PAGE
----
Mock Apple Pie (Secret Ingredient: Zucchini)
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I first heard about a version of this pie when I was about 10 years old. I was reading The Long Winter by Laura Ingalls Wilder. Ma Ingalls wanted to surprise Pa by making an apple pie. The trouble was that the apples weren't ripe yet. So she cut up a green pumpkin, added cinnamon and spices and put it in a pie shell. I remember Pa was bewildered that Ma found apples at "that time of year."
I remember this being one of the first moments when I realized fruits and vegetables had a season. And "back then" you couldn't just go to the grocery store and buy apples year round.
I've since read the Laura Ingalls Wilder series more times than I can count, and every time I come to that part of the Long Winter, the Mock Apple Pie idea sticks with me. Fast forward 10 years. When I finally had a garden worth it's work, and zucchini coming out of my ears, I decided to try a mock apple pie but use zucchini instead.
Honestly, my first Mock Apple Pie was pretty darned good. If you want a decent apple replacement, simply substitute zucchini for apples in your favorite apple pie recipe. I love this substitute because if you garden, you know how prolific zucchini can be. It's hard sometimes to use up all that squash before it goes bad. You can also use those monster zucchini for this recipe (the ones that you forget to pick) just cut the pieces a bit smaller.
But over the years I've done some research. Firstly, I got my hands on the Little House Cookbook. Even if you hate cookbooks, this is still an interesting read.
I've also found, that if you really want to make zucchini taste like apples, you need 3 things:
cream of tarter
a short blanch in boiling water
Zucchini is a rather neutral flavor...it pretty much tastes like whatever you cook it with. Which is why it's so versatile.
My terrible explanation of the science behind Mock-Apple Pie
Cream of Tarter
There's a bit of science behind why cream of tarter is so important to this recipe. Cream of Tarter or potasium bitartrate turns sucrose into glucose and fructose. It breaks down the molecule. Fructose is the sugar that naturally occurs in fruit. So as the pie bakes, the sugars convert, and when you eat it, your brain thinks you're eating fruit.
Lemon juice lends a tart, fruity, acidic flavor. Apples, on average range around 3.1 to 3.8 in acidity, (depending on the variety and ripeness. Fruit looses acidity as it ripens.). Foods with a ph higher than 3.1 are pretty sour.
My favorite apple to make pies with are Macintosh which have a ph of 3.3
zucchini ph: 6.5
lemon ph: 2
When the two are mixed, (in a non-scientific way) the acidity of the lemon helps bring the ph of the zucchini down a bit. Which seems to be a similar ph to a nice pie-baking apple, like Macintosh.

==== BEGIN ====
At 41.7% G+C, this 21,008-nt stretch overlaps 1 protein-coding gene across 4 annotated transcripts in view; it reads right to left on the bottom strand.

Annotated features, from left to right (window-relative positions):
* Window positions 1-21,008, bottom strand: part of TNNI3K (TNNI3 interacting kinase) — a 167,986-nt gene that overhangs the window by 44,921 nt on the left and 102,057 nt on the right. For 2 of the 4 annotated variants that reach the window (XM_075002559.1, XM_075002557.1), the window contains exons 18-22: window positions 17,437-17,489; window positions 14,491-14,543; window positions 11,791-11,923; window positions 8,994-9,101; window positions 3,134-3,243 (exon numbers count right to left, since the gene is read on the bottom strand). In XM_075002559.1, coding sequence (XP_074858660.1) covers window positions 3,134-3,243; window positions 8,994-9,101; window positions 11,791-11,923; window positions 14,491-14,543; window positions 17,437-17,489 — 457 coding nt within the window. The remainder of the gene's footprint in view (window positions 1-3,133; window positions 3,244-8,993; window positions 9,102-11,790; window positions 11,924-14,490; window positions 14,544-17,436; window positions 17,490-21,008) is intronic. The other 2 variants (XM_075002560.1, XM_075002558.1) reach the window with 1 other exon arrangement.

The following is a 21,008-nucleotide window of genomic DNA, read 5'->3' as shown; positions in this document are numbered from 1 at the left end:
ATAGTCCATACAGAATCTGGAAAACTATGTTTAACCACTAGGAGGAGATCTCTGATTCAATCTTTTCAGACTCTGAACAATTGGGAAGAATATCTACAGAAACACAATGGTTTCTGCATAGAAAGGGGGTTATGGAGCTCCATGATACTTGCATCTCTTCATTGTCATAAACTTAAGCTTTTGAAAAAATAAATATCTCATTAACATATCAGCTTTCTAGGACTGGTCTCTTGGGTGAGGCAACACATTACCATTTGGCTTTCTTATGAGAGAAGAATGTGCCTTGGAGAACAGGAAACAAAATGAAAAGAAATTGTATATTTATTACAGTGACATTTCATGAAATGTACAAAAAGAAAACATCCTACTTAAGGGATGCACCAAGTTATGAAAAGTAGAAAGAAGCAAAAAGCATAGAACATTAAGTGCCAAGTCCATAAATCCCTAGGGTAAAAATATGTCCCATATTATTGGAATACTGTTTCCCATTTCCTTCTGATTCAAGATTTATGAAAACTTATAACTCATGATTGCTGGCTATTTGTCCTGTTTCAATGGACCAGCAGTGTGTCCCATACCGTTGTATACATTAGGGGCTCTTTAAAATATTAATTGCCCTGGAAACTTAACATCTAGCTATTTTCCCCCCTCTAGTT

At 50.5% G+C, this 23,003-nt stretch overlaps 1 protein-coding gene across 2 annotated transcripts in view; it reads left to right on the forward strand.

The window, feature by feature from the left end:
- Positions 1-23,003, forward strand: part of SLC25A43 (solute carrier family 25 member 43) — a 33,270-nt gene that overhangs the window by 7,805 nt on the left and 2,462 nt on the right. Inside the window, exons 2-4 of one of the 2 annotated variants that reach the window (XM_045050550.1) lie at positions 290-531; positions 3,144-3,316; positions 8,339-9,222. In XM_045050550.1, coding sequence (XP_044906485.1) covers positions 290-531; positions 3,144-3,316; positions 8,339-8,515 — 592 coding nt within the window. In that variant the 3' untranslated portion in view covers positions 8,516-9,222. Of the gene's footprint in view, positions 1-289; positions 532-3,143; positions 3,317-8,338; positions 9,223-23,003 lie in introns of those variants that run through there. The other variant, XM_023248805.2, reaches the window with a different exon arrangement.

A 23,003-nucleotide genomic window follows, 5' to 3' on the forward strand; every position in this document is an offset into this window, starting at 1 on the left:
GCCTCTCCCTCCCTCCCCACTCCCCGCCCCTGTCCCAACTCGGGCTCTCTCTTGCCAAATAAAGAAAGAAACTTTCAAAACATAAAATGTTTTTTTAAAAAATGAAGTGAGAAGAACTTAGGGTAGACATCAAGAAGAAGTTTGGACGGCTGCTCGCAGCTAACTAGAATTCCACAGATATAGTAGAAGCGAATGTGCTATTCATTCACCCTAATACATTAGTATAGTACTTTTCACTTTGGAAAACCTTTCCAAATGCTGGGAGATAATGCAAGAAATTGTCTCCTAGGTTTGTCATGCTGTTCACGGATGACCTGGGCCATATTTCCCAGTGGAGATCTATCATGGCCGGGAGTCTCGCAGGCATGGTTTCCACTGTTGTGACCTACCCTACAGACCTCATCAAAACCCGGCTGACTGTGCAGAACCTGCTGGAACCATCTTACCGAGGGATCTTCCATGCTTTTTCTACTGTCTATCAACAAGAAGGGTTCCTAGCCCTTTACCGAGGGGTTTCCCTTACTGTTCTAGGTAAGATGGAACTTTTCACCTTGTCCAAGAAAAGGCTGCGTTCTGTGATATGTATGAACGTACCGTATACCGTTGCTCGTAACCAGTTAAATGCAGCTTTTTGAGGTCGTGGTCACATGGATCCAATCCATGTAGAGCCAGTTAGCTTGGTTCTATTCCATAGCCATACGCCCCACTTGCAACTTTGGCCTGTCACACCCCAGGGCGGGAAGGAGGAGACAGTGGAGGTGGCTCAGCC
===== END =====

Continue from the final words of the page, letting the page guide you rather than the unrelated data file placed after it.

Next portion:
All that to say, the lemon juice makes the zucchini more sour like an apple.
If I was going to skip a step in this whole process, it would be the blanching. I've make the pie both ways, blanching and not blanching. Blanching does make the zucchini texture more apple-like. But I hate blanching things (we never have ice in our house) so I'd rather just deal with the slightly less-appleish texture. The blanching process breaks down the zucchini making it more grainy (like an apple) and less slippery/firm (like zucchini).
After blanching, be sure to dry the zucchini with paper towel.
Pie baking tip
I always use a crust protector when baking pies. It's an inexpensive metal ring that prevents the thinner, crimped crust from burning. You can also use tin foil, but I find it fiddly and bothersome to get around the crust just right.
Zucchini Mock Apple Pie
6-8 cups zucchini (peeled, cut lengthwise, seeds removed, sliced 1/4 inch thick)
3/4 cup sugar
1/2 cup brown sugar
2 tsp cinnamon
1 1/2 tsp cream of tarter
3 Tbsp flour
1/2 tsp salt
juice 1 lemon
1 tablespoon butter cubed
2 pie crusts (top and bottom) try my Basic, Easy Pie Crust recipe
1 egg beaten with a bit of water (to brush on crust)
sanding sugar (for sprinkling on the crust)
1. Preheat oven to 425
2. Blanch zucchini slices in boiling water for 2 minutes. (see above note on blanching) Remove with a slotted spoon and place in ice water. Once cool, dry thoroughly with paper towel.
3. In a bowl, mix zucchini with sugars, cinnamon, lemon juice, cream of tarter, flour and salt.
4. Place bottom crust in a 9 inch pie pan
5. Fill with Zucchini mixture
6. Dot with the cubes of butter
7. Top with second crust, be sure to cut vent holes, pinch edges together.
8. Brush crust with egg and water mixture, sprinkle with sanding sugar
9. Bake for 15 minutes at 425
10. Reduce heat to 350 and bake an additional 45 minutes.